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Shhhhhhh…Don’t tell anyone!

Monday, February 10, 2014

Shhhhhhh…Don’t tell anyone!

Mental Health Stigma

Even with all the education and information that has been done to combat the mental health stigma in our 21st century culture, there still remains this “not so secret, secret.” I find it fascinating that we can converse with relative ease, telling friends and family members of our aches and pains. Sometimes we even tell of our latest surgery…in detail! We find ourselves comparing with others the various kinds of medication with take from blood pressure medication to the latest diet pill. But when it comes to mental health issues, we “clam up” or whisper.

In an article in “Psychology Today,” (August 20, 2013), Graham C.L. Davey, Ph.D. helps define the stigma in today’s culture by writing, “Mental health stigma can be divided into two distinct types: social stigma is characterized by prejudicial attitudes and discriminating behavior directed towards individuals with mental health problems as a result of the psychiatric label they have been given. In contrast, perceived stigma or self-stigma is the internalizing by the mental health sufferer of their perceptions of discrimination (Link, Cullen, Struening & Shrout, 1989), and perceived stigma can significantly affect feelings of shame and lead to poorer treatment outcomes (Perlick, Rosenheck, Clarkin, Sirey et al., 2001).”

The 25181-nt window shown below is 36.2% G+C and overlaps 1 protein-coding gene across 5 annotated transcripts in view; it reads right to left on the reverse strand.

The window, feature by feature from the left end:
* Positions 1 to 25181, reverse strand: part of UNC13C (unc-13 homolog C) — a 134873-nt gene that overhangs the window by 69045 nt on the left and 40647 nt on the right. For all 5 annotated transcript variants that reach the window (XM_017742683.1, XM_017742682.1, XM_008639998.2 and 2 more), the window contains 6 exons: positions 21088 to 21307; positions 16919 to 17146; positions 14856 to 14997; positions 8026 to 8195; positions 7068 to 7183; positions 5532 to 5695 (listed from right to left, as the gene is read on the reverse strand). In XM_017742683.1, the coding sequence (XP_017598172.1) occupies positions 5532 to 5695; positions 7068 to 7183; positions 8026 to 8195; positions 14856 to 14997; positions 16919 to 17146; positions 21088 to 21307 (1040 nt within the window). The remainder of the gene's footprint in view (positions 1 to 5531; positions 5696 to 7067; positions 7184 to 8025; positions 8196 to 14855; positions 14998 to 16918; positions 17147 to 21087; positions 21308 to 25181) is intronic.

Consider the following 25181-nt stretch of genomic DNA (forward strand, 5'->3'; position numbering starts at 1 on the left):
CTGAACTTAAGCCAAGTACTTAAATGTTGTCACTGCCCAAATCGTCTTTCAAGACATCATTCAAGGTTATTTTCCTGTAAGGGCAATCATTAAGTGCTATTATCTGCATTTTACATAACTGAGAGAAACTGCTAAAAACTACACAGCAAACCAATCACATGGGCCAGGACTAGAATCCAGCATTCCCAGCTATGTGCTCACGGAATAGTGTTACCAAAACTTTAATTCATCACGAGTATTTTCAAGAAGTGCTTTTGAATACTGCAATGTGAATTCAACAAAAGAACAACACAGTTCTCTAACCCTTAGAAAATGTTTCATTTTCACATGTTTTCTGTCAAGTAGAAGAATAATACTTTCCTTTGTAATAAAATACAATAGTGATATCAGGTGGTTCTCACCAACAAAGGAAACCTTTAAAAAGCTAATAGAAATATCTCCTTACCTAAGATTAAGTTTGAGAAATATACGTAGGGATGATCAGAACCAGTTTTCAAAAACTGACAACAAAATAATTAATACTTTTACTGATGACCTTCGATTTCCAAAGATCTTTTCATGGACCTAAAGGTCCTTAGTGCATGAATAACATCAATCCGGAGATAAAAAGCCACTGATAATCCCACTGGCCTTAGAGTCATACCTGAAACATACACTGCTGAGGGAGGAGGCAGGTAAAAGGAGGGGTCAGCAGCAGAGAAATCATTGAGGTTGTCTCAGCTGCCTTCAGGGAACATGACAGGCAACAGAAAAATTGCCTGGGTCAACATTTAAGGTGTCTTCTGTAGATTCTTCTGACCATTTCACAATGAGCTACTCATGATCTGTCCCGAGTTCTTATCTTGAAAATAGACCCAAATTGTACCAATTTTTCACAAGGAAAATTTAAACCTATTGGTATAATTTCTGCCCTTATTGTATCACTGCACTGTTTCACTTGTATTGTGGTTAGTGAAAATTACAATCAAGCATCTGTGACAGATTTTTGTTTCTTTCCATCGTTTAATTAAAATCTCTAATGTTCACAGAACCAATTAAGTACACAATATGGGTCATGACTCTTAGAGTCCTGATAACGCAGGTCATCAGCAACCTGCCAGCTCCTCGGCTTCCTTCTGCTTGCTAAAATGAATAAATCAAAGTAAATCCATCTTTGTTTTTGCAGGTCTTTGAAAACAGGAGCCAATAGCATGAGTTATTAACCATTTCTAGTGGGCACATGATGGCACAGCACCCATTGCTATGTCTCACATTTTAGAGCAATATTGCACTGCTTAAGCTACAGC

Even with all the education and information that has been done to combat the mental health stigma in our 21st century culture, there still remains this “not so secret, secret.” I find it fascinating that we can converse with relative ease, telling friends and family members of our aches and pains. Sometimes we even tell of our latest surgery…in detail! We find ourselves comparing with others the various kinds of medication with take from blood pressure medication to the latest diet pill. But when it comes to mental health issues, we “clam up” or whisper.

During the course of a year, more than 54 million Americans are affected by one or more mental disorders. Mental illness is no respecter of persons. The rich, the poor, those who live in the city, rural, or suburban areas of the country, male, female, young, old, all can be affected by mental illness. The good news is that with all the advancements in medicine and research, we know more about mental illness than ever before. 

There is hope. You are not alone. Talk to your doctor, a family member, a friend. We, here at New Hope stand ready to help when you reach out to us. Call us at 573-860-1601(2). Help and hope is just a phone call away.

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